SINGAPORE – Phil Mickelson’s quest for golf’s No. 1 ranking may have suffered a setback in China last week, but the Masters champion expects a stronger performance starting Thursday at the Singapore Open.
Mickelson finished tied for 41st in the HSBC Champions in Shanghai, hurting his effort to overtake England’s Lee Westwood for the top ranking.
“I didn’t play the best last week but I seem to play better the second week of my two-week stretch and hope to put it together this week,” Mickelson said.
Mickelson said he hasn’t “played the way I liked to this year other than the win in Augusta,” and he faces another daunting field in the $6 million Singapore Open.
Fellow 2010 major winners Graeme McDowell and Martin Kaymer are among the 204-man field, as is defending champion Ian Poulter and Francesco Molinari – fresh off his one-shot win at the HSBC. Asia’s first major winner Y.E. Yang and three-time major winner Padraig Harrington are also in the mix.
Kaymer and Mickelson, ranked third and fourth, respectively, are vying for the No. 1 spot held by England’s Lee Westwood, who finished second in Shanghai in his first tournament atop the rankings.
Poulter, currently ranked 15th, also has designs on eventually claiming the No. 1 spot. The top ranking was out of reach in the years when Tiger Woods was at his peak, but now Poulter sees a window of opportunity.
“Everybody is now in the frame to push forward,” Poulter said. “With that in mind, anybody in the top 10 in the world has a good six months, can find themselves moving up the world ranking higher enough to contend for that No. 1 spot. And that’s something I’m aiming for.”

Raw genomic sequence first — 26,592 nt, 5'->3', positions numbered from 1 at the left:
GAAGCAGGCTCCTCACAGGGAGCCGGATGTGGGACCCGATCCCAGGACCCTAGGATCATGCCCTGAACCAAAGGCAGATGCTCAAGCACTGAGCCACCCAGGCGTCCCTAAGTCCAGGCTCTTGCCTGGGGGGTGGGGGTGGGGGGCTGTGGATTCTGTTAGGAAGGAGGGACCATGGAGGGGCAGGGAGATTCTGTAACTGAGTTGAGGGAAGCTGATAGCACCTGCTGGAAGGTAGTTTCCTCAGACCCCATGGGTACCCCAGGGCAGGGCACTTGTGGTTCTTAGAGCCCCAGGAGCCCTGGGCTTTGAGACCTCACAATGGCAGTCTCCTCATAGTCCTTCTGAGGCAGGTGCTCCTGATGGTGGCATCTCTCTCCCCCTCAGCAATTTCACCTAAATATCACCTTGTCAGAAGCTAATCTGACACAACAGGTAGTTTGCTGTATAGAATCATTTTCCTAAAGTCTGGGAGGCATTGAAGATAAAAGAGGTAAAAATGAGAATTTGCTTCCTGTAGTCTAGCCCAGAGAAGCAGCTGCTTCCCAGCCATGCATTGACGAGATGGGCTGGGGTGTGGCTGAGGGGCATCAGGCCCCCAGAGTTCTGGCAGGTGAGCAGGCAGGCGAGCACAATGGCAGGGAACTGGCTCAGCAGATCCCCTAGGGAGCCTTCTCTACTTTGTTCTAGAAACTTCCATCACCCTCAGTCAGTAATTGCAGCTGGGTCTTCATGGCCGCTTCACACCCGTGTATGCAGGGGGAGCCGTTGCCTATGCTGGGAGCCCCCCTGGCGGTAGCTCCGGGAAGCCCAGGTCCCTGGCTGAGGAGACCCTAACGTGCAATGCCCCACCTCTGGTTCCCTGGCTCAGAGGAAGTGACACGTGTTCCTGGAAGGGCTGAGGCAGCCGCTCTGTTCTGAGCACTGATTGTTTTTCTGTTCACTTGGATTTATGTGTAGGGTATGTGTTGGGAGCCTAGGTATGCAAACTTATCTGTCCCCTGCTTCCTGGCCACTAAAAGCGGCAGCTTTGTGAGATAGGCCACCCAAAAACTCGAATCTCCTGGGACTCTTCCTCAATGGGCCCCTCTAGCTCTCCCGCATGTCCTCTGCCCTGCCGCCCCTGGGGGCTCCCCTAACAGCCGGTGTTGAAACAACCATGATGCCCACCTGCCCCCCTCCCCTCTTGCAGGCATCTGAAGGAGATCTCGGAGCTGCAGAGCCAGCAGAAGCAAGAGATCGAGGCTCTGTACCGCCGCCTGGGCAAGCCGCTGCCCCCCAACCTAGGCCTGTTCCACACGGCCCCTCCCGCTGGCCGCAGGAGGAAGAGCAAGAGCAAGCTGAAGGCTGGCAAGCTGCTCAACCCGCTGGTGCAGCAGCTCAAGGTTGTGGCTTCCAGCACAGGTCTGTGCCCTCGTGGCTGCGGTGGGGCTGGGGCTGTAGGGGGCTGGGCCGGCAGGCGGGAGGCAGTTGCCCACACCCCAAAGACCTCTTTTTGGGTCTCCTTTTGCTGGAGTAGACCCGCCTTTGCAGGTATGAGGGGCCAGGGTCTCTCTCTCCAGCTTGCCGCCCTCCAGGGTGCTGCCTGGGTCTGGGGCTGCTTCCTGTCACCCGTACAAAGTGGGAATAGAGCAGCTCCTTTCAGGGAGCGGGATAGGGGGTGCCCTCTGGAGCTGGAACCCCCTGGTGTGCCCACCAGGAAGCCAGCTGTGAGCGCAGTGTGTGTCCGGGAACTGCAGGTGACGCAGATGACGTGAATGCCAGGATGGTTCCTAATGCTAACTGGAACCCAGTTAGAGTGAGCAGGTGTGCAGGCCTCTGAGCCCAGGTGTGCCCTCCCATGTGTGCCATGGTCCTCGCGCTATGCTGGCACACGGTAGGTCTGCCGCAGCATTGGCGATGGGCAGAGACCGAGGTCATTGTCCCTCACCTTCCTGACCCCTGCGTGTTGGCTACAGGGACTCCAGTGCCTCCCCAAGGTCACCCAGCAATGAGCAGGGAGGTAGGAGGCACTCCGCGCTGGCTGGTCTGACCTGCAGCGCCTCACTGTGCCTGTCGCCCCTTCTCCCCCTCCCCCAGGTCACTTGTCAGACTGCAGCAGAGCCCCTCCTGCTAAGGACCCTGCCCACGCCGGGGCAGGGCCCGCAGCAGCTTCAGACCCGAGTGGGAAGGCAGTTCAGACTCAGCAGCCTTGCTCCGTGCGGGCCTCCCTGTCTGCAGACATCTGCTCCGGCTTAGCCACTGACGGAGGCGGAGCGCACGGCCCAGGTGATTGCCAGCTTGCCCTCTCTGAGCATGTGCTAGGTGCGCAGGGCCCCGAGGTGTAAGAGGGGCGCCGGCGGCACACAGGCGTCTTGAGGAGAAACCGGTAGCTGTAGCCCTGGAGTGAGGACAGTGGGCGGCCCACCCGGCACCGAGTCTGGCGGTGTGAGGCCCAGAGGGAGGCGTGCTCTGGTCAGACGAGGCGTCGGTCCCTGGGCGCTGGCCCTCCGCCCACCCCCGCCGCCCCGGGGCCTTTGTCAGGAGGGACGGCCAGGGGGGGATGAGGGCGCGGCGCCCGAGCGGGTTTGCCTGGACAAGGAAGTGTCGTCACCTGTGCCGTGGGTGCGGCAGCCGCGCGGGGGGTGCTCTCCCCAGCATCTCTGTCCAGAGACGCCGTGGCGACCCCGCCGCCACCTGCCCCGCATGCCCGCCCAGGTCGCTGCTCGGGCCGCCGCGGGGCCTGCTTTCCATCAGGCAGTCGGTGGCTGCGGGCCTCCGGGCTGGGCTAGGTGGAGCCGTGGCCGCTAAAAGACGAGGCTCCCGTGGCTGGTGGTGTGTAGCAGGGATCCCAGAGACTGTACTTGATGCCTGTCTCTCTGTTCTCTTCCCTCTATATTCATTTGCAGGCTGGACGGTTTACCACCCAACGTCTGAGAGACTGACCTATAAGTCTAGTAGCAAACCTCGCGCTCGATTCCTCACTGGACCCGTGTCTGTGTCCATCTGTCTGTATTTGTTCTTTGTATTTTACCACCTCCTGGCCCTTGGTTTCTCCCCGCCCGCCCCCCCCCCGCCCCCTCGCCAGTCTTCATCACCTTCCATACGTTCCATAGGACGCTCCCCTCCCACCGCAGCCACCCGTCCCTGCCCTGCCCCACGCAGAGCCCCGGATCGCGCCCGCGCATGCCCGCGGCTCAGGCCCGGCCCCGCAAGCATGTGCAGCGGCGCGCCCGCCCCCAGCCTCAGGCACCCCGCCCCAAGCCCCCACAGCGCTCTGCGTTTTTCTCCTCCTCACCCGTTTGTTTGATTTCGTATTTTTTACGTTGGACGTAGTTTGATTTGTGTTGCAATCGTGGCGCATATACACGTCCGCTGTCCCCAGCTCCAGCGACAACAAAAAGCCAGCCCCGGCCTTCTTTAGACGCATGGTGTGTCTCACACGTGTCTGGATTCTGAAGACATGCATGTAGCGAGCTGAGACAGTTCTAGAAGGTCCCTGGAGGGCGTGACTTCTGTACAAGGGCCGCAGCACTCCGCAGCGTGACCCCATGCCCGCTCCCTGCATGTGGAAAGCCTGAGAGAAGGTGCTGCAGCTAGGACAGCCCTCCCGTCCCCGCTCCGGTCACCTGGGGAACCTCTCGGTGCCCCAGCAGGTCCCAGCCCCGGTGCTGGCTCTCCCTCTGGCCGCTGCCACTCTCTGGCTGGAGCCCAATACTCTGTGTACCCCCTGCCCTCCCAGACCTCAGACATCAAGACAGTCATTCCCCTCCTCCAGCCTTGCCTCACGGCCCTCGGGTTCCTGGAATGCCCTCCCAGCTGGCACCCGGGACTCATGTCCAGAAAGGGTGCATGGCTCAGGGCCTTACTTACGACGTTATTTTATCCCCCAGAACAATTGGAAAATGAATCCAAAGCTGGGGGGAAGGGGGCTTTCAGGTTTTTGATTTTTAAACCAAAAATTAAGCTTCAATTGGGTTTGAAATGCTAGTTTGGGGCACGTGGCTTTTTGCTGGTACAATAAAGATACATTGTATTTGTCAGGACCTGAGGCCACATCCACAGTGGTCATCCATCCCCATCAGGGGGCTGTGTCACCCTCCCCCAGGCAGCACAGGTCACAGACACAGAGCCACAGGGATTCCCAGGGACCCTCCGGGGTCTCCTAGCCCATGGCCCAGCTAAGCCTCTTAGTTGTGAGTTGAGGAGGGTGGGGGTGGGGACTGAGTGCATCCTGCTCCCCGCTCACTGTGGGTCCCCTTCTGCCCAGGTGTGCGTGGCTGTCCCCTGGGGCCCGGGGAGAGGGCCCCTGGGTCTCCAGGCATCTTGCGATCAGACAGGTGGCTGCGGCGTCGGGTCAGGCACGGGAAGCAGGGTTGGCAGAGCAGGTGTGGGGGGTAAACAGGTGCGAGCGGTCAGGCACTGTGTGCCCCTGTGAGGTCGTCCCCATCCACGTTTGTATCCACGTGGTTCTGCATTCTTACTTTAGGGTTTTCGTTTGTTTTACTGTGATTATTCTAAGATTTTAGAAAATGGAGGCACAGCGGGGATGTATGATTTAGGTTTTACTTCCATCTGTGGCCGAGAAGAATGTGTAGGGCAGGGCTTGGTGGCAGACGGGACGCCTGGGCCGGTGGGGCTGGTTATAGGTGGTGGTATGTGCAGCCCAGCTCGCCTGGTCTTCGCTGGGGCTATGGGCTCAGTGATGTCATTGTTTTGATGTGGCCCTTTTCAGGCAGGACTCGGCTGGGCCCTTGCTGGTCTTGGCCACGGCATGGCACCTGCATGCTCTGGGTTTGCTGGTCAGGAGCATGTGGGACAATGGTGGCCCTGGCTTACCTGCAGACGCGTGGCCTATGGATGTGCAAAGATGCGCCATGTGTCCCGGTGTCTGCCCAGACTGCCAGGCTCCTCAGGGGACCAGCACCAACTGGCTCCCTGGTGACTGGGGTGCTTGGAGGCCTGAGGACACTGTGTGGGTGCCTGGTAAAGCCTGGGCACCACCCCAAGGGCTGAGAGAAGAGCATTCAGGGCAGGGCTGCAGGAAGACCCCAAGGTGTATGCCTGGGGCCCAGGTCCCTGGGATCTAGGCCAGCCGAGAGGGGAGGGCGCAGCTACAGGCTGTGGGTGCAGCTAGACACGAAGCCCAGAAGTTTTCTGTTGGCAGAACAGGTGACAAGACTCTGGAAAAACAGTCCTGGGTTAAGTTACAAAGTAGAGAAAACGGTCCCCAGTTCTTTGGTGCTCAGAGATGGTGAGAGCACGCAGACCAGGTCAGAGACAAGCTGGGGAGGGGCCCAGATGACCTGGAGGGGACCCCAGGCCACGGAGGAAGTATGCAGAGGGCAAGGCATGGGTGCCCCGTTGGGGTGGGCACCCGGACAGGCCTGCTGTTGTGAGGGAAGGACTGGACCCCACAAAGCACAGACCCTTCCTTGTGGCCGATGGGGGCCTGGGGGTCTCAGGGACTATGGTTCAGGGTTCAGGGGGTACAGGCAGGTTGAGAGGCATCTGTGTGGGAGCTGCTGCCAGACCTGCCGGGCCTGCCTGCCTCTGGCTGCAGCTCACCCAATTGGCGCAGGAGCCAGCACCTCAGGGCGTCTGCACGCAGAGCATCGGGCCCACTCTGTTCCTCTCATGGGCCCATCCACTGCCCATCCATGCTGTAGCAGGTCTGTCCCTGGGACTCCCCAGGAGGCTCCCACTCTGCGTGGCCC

The field for the co-sanctioned European Tour and Asian Tour event will be spread over two courses this year, with one round at the tighter Tanjong course and three at Serapong. The number of players meant not all will be able to get in practice rounds.
“It isn’t ideal,” Poulter said. “I’ll walk out with my caddie and have a good look at it and that’s about all I get on the other course (Tanjong). Sometimes it works for you and sometimes it works against you. We’ve all played a golf course blind.”
Mickelson was glad to be playing in a city and a region where enthusiasm for the sport is growing.
“There are a lot of people playing golf in Singapore and Asia now and it is exciting to see the game grow because in the United States, it has not been growing and staying the same if not declining,” Mickelson said.
Kaymer was one player who was able to scout the course, noting there was little need for a driver, while the 3 woods and low irons will be out of the bag regularly.
“The long iron hitters are at a bit of an advantage this week so you have to be a good iron player,” Kaymer said.
McDowell, ranked No. 10, was less concerned with the course than the air that hung above it in the humid city-state.
“I’m trying to think of the last time I’ve played in a heat like this and it could well be in Singapore at this tournament last year,” McDowell said. “You really have to conserve the energy a little.”
After a midseason lull, Poulter’s play has picked up with a strong Ryder Cup showing, and he expects a strong title defense. Yang also started the year promisingly, getting a top 10 finish in the Masters, but has tailed off since.
“For many players, it would have been a successful year, but after the personal highs in 2009, it has been a bit disappointing, especially as I have not won on the PGA Tour, where I play the majority of my golf,” Yang said.